Times Tables Fun

timestablesfun1

Mastering the math facts is one of the journeys and victories of childhood. The sooner they are learned to the “automatic-response” stage, the better! All math that follows requires the basic addition and mulitiplication facts. One mathematics professor at the university said that most of the problems his Calculus students misssed on tests were due to math fact errors, not because they didn’t know the formulas!

In our homeschool, we have enjoyed this simple game for a quick review of the multiplication facts along with fun and smiles. Here’s how to make a quick and simple version for immediate play!

Get a stack of blank 3 x 5 index cards (or cut cardstock into cards). Get either two different colors of index cards, or white index cards and use 2 colored markers (red and blue are good). If you use colored ink and white cards, put a little sticker, or make a star or happy face or squiggle on the back of each card in the same ink color, so they are easy to sort into stacks.

On the first color of cards (or on a white card using red marker), write up the “answer” cards, one number to a card:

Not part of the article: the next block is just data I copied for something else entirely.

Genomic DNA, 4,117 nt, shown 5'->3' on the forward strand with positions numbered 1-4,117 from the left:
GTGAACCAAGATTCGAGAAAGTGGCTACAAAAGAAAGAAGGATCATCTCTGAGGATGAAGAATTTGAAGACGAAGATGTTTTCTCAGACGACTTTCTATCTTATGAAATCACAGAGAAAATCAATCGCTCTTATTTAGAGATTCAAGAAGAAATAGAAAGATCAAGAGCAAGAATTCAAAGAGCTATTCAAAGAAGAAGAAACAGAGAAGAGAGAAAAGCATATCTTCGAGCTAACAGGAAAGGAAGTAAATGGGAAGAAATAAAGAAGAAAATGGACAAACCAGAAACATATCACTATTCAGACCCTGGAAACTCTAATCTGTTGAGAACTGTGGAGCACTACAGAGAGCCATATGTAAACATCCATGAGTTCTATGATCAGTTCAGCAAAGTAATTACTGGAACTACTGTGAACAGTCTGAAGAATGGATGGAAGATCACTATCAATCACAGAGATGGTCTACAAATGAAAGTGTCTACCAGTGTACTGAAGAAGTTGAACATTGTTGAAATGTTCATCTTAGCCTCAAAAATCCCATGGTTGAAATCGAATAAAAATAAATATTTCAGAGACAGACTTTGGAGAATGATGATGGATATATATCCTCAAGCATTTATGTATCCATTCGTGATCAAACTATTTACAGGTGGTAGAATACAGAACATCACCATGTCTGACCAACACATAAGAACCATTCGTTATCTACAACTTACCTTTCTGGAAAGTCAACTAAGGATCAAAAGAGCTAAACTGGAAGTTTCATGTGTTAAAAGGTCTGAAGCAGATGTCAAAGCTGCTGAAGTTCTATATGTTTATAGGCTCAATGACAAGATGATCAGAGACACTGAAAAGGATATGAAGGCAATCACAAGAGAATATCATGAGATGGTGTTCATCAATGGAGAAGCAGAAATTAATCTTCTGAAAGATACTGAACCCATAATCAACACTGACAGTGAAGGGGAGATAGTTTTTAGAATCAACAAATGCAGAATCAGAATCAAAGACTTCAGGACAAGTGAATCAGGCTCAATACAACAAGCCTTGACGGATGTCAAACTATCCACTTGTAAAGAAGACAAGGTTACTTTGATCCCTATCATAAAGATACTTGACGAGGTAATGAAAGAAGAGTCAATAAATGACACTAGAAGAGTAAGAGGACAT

6
9
12
15
16
18
20
21
24
25
27
28
30
32
35
36
40
42
45
48
49
56
63
64
72
81

timestablesfun2

On a different color of index cards, or In blue marker, write up the “problem cards”, one problem to a card:
3 x 2=
3 x 3=
3 x 4=
3 x 5=
3 x 6=
3 x 7=
3 x 8=
3 x 9=
4 x 4=
4 x 5=
4 x 6=
4 x 7=
4 x 8=
4 x 9=
5 x 5=
5 x 6=
5 x 7=
5 x 8=
5 x 9=
6 x 6=
6 x 7=
6 x 8=
6 x 9=
7 x 7=
7 x 8=
7 x 9=
8 x 8=
8 x 9=
9 x 9=

To play the game, set the 2 stacks of card face down in the center of the table. Each player takes 7 “answer “cards and lays them face up before him. Then the first player takes one “problem” card from the stack and turns it face up. If he has the answer to the problem amongst his 7 answer cards, they make a set, and the player draws an “answer” card to replace the one he used. Then he draws again from the “problem” stack and tries to make sets as long as he can continue. If he can no longer answer the problem with one of his answer cards, he discards the problem to the face-up discard stack. The next player may draw from either the discard stack or the face down stack, and make sets as long as he is able to continue. The winner is the one with the most cards once the problem stack is gone.

You can customize (and shorten) this game by just working on the “3’s”, for example, or just on the one’s that need extra practice. This game can also be made up in an addition facts version for younger siblings wanting to play too.

A quick game is just right to start math studies each day, and makes every happier, and smarter!

 

May I recommend:

homeschooling-Louisa
Indispensable Math Facts

homeschooling-rachel_daffodils
My Child Hates Math

1105
Muggins